(1996) Softcover, 298 pages, illus.
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The first part of Appraising the Tough Ones: Creative Ways to Value Complex Residential Properties
identifies factors that can make a residential property complex and introduces new ways to look at complexities and highest and best use issues. Part II presents nine specific techniques that can be used to address problems such as the scarcity of comparable sales, the analysis of cost data, the possibility of rezoning and alternative uses, and the need to consider specially defined markets and values. In Part III the techniques are applied, separately and in combination, to value diverse properties, including farms, homes in transitional neighborhoods, nonconforming uses, properties subject to takings and easements, and mansions.
Part IV is concerned with assignments that are complex due to special or unusual circumstances. The first three chapters in this section focus on complexities of ownership, demonstrating techniques for valuing a condominium, a life estate, and various partial interests in residential property. The three chapters that follow address nonmarket value assignments, stigmatized property, and the valuation of historic homes. The final section of the text provides information on how appraisers can apply creative methodology and still derive supportable value conclusions that conform to USPAP.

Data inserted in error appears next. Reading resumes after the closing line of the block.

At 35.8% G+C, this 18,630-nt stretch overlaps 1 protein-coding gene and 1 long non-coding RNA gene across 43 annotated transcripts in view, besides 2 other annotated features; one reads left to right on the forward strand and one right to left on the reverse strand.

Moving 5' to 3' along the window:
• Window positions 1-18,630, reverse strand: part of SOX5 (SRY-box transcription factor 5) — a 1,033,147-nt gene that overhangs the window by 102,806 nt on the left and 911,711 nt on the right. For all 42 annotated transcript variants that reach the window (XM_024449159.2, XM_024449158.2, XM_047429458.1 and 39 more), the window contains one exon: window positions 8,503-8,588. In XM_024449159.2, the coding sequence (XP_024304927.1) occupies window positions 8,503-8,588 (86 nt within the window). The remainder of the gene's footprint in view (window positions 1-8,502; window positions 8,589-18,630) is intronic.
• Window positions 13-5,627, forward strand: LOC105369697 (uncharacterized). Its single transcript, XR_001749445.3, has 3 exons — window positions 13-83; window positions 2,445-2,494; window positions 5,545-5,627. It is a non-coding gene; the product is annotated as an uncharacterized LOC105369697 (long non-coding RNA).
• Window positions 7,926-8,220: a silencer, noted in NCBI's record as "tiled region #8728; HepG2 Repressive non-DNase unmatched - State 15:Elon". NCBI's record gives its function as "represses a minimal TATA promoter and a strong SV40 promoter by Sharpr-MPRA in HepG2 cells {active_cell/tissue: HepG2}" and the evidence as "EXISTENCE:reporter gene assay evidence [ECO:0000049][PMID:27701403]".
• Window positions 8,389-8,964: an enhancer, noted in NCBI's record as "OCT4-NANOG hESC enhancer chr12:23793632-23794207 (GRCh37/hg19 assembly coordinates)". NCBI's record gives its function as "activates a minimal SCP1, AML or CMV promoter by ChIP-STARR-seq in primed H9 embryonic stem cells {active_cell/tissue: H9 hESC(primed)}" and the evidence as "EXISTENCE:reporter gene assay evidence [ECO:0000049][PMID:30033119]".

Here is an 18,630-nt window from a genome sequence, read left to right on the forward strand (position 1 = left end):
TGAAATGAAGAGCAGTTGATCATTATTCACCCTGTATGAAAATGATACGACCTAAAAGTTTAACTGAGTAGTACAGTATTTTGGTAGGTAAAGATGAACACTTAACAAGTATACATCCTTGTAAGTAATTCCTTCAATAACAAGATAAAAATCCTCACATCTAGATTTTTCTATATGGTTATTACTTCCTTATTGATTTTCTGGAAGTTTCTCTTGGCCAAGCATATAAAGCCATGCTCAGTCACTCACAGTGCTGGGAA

About the Author
Frank E. Harrison, MAI, SRA, is president of Harrison & Associates, a firm specializing in the appraisal of rural and complex residential properties, litigation support, and development counseling in Woodstock, Illinois. Mr. Harrison has received awards as an author, instructor, and speaker on a variety of valuation-related topics.
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